“It’s meant to be crazy and fun, not completely disturbing”
From the feeling of taking on a big challenge, to the game’s influences, Doom’s creative director Hugo Martin explains how he and his art team masterminded its comeback
What challenges did bringing back such an iconic game pose?
The pressure is always there. I think it’s what any creative person looks for. You want to tackle the biggest problems, take on the most challenging assignments. It gets the creative juices flowing. The biggest challenge was making sure that, while still feeling fresh and new, it looked and played like a proper Doom game. Doom puts its action and gameplay first. Story exists in support of those features, but it doesn’t necessarily drive them. The core is speed, movement, combat and level design.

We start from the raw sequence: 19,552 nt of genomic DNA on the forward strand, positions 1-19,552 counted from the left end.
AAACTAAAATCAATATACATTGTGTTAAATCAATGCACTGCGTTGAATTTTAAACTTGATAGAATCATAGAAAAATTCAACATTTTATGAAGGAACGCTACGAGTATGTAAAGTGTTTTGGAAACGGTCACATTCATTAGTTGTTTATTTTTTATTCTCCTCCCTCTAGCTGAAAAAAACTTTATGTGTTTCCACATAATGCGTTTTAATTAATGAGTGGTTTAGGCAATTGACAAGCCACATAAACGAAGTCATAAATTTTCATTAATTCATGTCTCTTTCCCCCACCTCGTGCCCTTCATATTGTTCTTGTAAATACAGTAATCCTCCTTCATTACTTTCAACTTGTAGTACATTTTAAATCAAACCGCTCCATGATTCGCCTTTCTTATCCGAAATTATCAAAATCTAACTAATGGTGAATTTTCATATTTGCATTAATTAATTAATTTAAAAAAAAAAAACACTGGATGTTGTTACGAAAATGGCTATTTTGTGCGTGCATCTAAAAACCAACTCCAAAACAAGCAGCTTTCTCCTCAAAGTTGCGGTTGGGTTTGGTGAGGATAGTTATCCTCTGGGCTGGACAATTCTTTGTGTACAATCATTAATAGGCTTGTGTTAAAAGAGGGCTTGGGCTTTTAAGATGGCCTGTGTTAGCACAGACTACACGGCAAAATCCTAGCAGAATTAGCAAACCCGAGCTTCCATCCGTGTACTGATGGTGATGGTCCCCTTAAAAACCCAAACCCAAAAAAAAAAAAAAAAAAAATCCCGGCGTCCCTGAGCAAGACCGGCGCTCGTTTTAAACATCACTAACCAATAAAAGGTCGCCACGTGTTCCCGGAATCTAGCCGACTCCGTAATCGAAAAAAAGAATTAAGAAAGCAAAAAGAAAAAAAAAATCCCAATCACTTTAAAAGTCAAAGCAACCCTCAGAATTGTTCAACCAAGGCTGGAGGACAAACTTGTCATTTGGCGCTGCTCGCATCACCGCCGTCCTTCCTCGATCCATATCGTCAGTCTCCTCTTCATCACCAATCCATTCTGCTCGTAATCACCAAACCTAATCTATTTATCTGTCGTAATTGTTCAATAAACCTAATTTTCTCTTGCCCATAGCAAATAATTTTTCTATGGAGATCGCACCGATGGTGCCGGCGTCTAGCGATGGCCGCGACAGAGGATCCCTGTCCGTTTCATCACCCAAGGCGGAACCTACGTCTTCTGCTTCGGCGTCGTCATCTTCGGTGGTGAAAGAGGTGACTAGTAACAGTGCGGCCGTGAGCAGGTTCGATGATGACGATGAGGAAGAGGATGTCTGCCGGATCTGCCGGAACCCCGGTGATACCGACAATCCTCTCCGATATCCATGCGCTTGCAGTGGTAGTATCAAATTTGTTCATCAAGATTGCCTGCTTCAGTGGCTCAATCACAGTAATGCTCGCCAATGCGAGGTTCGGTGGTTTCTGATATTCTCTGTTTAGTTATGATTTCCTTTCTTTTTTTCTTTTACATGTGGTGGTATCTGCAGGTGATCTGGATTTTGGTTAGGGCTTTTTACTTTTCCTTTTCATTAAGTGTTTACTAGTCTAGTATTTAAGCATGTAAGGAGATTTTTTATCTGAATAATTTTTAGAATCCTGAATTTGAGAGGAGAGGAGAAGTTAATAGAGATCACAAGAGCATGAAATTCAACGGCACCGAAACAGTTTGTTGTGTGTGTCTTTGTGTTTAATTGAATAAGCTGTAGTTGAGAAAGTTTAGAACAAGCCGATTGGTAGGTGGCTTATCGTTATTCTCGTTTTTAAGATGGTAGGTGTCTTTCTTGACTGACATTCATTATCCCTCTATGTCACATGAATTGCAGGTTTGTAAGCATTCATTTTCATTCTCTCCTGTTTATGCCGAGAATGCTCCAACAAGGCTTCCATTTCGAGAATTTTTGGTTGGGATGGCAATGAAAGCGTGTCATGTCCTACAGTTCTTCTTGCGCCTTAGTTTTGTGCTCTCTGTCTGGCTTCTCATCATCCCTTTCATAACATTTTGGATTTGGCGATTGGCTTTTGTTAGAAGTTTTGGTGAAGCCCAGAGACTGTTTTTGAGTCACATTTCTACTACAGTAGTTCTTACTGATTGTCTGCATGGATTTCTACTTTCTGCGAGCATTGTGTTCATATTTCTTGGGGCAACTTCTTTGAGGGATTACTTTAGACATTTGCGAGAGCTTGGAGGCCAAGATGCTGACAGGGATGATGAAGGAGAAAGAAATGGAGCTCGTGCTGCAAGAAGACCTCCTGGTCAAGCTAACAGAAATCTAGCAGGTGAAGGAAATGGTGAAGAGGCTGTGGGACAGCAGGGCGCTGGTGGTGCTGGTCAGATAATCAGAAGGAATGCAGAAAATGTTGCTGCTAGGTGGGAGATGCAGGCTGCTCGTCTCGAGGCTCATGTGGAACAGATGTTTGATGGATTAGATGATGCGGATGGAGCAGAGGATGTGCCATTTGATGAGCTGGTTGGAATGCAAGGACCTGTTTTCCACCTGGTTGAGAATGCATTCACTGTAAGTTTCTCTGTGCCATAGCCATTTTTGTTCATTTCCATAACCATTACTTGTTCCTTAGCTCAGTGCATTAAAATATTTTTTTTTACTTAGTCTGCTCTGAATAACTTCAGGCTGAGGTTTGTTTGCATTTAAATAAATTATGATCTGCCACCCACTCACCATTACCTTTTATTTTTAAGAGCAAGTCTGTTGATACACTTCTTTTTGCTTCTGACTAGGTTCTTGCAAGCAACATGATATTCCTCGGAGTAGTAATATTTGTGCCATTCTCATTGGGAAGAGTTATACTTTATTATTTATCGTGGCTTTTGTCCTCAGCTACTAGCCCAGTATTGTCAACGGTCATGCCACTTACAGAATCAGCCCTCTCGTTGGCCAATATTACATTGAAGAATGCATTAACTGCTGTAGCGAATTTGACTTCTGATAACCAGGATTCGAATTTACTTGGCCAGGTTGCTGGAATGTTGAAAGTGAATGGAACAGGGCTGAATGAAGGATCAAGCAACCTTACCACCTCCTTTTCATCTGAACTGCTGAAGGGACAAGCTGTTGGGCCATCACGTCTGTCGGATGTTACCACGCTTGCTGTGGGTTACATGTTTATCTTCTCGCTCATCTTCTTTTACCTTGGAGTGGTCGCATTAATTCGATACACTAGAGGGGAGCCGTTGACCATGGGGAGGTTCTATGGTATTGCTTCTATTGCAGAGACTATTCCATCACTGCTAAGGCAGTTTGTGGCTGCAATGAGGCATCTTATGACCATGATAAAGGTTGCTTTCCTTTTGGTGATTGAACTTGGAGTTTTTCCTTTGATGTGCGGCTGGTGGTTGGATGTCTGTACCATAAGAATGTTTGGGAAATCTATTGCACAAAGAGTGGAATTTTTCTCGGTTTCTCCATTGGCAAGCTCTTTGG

What were your aims for the game’s look?
To feel like an 80s metal album cover come to life. Characters have comic book-like proportions, but with hyper-realistic textures and details. Not campy, but not super-realistic either. It’s meant to be crazy and fun, not completely disturbing.
Can you talk us through the production?
We wanted a varied experience, something that wouldn’t grow stale visually. We spent a lot of time jamming on ideas. We felt like the key to Doom’s success in the art department would be our ability to ideate quickly and generate lots of ideas. Thumbnailing and quick sketches helped us avoid getting bogged down for too long trying to find the right design.
What were the game’s biggest influences?
The original Doom games and pop culture at the time. We used some of the same references as touchstones for our work. Evil Dead 2 was a big inspiration. Comics like Hard Boiled and Sin City helped shape the narrative style and the tone of the violence in Doom. It’s got a B-movie vibe with summer blockbuster visuals and action.